16. Thanks for the speedy response Alan. I’ll look forward to it when it comes out and I’ll check out the others in between.
    Take care

  17. Hiya
    You came to my school Herschel Grammar in Slough a couple of weeks ago and did a workshop with year 7. We wrote stories and i think you said that you would put the best ones on you blog. Are you gonna?

  18. Hi Amy,
    Yes, definitely. As soon as you guys send me word-processed copies I will post them on one of the creative writing pages.
    Have you looked at the stuff other young people have written on the blog?
    Alan G

  19. Thanks for the fast response i’ve been checking wondering where it was!
    I’ve read most of the other pieces of work on here it’s really good.

  20. can there be a reunion of Netty, Tyrone and Moose for hells underground 5? If its on boudicca it should be called Blood Warrior because of the two gates, blood unlocks one of them…

  21. hi alan you came to my school llanishen high on the 7/7/11 did you enjoy your time there i have your book the one set in Afghanistan and im looking forward to reading it 🙂

  22. Hi Kyle,
    Yes, I love my school visits. Can’t promise on the name thing. I get asked the same question every day!

  23. hi,alan im haniaah and me and my sister salimah loves your books u visited our school called Highfields Primary School
    and we were the ones that presented your book called The Dying Photo . My favourite book was the Dying Photo and the illisterating was reallyyyy good . Look at the birdie hhahahaha we have some questions for u which is : If u had a chance to go and talk to the queen and tell her to read one book writen by u which book would it be ? If u had a chance to put your favourite 3 books in order then what would come 1st 2nd and 3rd

    p.s. i know your favourite book was shadow of the minatour

  24. Hi both,
    At the moment it would be my new book An Act of Love.
    1) An Act of Love
    2) The Edge
    3) Caught in the Crossfire.
    Have a great summer!

  25. Hello Mr Gibbons

    I am 4rm the school Highfields Primary School
    i saw my friends wrote 2 u aswell so i wanted to write to u
    i got inspired by your books your funny jokes made me laugh. I want t send you a piece of writing to your address will that be possible and if that is than hw can i do that

    p.s can you reply soon plzz

  26. hi alan

    i just wanted to know if i wanted to send u sumthing to u like
    a poem to ur house hw would i do that?

    if u think it is good could you try to publish it please!!!!!!

    i dnt mind if u publish my real name ill send u that with the poem/storie thank you

  27. Hi,
    Good to hear from you. I am glad you enjoy my books. Goodness knows where the ideas come from. The ideas are the easy bit. It is turning them into a 70,000 word book that is harder.
    If you want to send a poem for the writing pages of the blog, that’s fine.

  28. hiya alan
    i realy enjoy reading your books. i just wanted to ask if i wanted to write a book and publish it wer would i hv to send it ? could u plzz tell me the address as i would like to publish mine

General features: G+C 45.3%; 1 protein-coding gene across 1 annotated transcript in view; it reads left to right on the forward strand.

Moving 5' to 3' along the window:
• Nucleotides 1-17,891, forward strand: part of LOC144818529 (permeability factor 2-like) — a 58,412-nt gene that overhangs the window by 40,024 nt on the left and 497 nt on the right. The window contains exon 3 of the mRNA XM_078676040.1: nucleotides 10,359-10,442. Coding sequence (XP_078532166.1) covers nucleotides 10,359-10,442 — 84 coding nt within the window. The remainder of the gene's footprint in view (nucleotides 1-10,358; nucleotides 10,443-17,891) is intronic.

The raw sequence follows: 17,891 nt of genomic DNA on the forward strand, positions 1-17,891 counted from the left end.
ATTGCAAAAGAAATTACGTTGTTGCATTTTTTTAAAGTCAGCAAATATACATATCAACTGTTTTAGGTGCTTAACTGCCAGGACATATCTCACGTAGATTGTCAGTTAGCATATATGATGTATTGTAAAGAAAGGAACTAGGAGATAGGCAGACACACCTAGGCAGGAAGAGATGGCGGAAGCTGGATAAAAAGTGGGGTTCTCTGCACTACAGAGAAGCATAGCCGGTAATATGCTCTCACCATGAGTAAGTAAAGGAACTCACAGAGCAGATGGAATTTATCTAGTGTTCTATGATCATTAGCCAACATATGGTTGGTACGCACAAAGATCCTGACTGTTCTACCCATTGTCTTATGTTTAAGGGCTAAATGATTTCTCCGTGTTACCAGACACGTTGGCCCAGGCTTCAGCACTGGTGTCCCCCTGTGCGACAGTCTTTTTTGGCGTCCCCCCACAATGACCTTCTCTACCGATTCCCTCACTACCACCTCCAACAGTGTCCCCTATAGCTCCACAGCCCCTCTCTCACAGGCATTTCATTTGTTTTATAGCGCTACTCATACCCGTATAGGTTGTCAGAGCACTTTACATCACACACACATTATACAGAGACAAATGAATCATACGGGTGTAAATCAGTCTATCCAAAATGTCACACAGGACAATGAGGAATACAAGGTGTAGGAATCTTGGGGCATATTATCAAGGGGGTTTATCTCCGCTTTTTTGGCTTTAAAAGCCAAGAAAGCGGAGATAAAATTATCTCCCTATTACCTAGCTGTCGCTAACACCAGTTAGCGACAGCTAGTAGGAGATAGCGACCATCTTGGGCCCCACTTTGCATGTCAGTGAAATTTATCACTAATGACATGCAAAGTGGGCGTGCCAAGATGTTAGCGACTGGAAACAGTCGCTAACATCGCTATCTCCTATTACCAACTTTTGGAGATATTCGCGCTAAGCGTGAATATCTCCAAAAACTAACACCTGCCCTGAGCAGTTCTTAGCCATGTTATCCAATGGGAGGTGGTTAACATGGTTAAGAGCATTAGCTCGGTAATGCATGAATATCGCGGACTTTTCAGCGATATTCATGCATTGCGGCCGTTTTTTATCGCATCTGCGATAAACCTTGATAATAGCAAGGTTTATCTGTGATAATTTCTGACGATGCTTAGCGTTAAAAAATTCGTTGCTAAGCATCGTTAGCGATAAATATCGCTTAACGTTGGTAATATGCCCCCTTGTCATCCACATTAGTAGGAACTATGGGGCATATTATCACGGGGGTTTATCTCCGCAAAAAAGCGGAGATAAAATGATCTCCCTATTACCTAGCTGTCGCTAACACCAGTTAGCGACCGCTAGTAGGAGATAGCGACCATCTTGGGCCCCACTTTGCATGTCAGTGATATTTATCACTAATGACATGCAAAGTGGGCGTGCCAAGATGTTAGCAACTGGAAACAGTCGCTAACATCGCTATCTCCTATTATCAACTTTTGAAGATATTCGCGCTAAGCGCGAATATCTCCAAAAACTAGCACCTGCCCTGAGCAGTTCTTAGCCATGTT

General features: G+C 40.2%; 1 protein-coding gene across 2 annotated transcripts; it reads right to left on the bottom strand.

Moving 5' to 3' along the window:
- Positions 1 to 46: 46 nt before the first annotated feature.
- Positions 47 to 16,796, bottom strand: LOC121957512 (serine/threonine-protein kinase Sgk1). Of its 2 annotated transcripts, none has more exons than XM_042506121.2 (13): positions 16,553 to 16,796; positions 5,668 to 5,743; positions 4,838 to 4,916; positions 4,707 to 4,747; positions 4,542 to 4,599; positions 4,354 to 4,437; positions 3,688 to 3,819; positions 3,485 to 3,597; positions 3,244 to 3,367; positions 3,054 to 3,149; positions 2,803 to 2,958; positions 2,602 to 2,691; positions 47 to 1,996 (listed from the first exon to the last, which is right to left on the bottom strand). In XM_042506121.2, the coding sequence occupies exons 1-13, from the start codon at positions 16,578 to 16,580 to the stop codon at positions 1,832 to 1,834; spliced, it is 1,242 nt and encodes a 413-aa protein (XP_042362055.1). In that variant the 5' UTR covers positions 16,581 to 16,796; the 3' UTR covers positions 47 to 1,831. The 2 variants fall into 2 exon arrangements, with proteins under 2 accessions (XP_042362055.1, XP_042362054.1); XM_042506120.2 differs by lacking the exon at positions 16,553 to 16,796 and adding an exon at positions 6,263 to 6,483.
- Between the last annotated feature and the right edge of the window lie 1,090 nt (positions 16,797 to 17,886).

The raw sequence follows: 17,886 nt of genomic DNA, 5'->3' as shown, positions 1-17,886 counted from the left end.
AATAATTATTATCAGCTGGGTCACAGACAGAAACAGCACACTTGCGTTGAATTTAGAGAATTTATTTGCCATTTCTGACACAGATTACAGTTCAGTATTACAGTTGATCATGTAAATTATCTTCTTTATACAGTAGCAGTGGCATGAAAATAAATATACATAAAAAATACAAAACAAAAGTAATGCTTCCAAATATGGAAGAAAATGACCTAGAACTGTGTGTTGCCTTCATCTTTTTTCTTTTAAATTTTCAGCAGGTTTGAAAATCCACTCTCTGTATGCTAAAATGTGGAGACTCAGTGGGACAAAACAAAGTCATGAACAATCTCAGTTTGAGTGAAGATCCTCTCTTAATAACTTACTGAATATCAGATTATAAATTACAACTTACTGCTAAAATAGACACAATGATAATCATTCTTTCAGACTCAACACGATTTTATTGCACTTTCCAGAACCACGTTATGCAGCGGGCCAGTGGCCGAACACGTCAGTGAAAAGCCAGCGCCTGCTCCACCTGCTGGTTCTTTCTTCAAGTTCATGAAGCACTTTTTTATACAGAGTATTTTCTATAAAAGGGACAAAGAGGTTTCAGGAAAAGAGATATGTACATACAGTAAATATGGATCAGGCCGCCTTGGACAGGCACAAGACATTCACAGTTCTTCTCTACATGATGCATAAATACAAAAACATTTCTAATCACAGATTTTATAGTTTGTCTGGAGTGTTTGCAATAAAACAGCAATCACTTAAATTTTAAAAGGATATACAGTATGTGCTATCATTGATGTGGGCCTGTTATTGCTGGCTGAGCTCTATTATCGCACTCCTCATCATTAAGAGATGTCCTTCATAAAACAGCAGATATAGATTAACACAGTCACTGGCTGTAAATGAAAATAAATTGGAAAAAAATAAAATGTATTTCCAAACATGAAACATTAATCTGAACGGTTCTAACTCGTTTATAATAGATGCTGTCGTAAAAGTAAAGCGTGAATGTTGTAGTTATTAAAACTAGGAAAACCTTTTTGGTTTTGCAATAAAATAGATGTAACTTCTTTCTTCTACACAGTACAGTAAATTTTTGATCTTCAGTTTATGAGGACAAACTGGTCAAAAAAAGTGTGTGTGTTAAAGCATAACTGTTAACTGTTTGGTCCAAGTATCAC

and do u hv to illistrate the books
    my dream is to publish a book and be a author if it gets published i enjoy reading books frm every author but your books inspire me the most thank yu
    p.s i need the address of the publishers

  29. Hi Haleema,
    Everything you need to know is in either of these two books:
    The Writing Handbook (Macmillan)
    The Writers and Artists Year Book (A&C Black)
    They list all the agents and publishers and tell you how to prepare a manuscript. A good public library has copies in the reference section.

  30. Aaisha,
    Published writers don’t pay to illustrate their work. In fact, the publishers pay you (though not that much!). The hard thing is persuading them you are good enough for them to publish you.
    There is a thing called vanity publishing and you do pay for that.

  31. I just finished reading witchbreed, having read all 4 books in a week which were amazing. I then came online to fin. The next book only to read you are not writing the next one for 2 years. I was so gutted I could cry, it was like watching an amazing movie then finding out you can’t know the ending for 2 years. Please please please change your mind about writing the next book as I seriously can not wait 2 years to know what happens to Paul. I don’t know how else to convince you that it is so important to your fans, we need to know what happens.
    Thank you for writing these amazing books, please don’t stop now. Truly an amazing series that I literally could not put down. Hope to read more soon.

  32. Ashlee,
    I would love to write some more, but a writer is only part of the team that produces a book. Your publisher has a big say too and they put up the money! At the moment I have a couple of more pressing projects. My latest An Act of Love about the war on terror is one. It demanded to be written. I am giving a great deal of thought to Hell’s Underground.

  33. Hey,
    your really cool and i can’t believe you flew all the way to Sudan to visit our school, thank you!

  34. Pingback: How to Add Tension to an Opening Scene – Alan Gibbons Reveals All « This Craft Called Writing

  35. Hello Mr Gibbons,
    I’ve tried to contact you about coming to my school and doing a writing workshop for KS3, but the email keeps bouncing back. Is there any chance you could contact me about a visit please?
    All the best,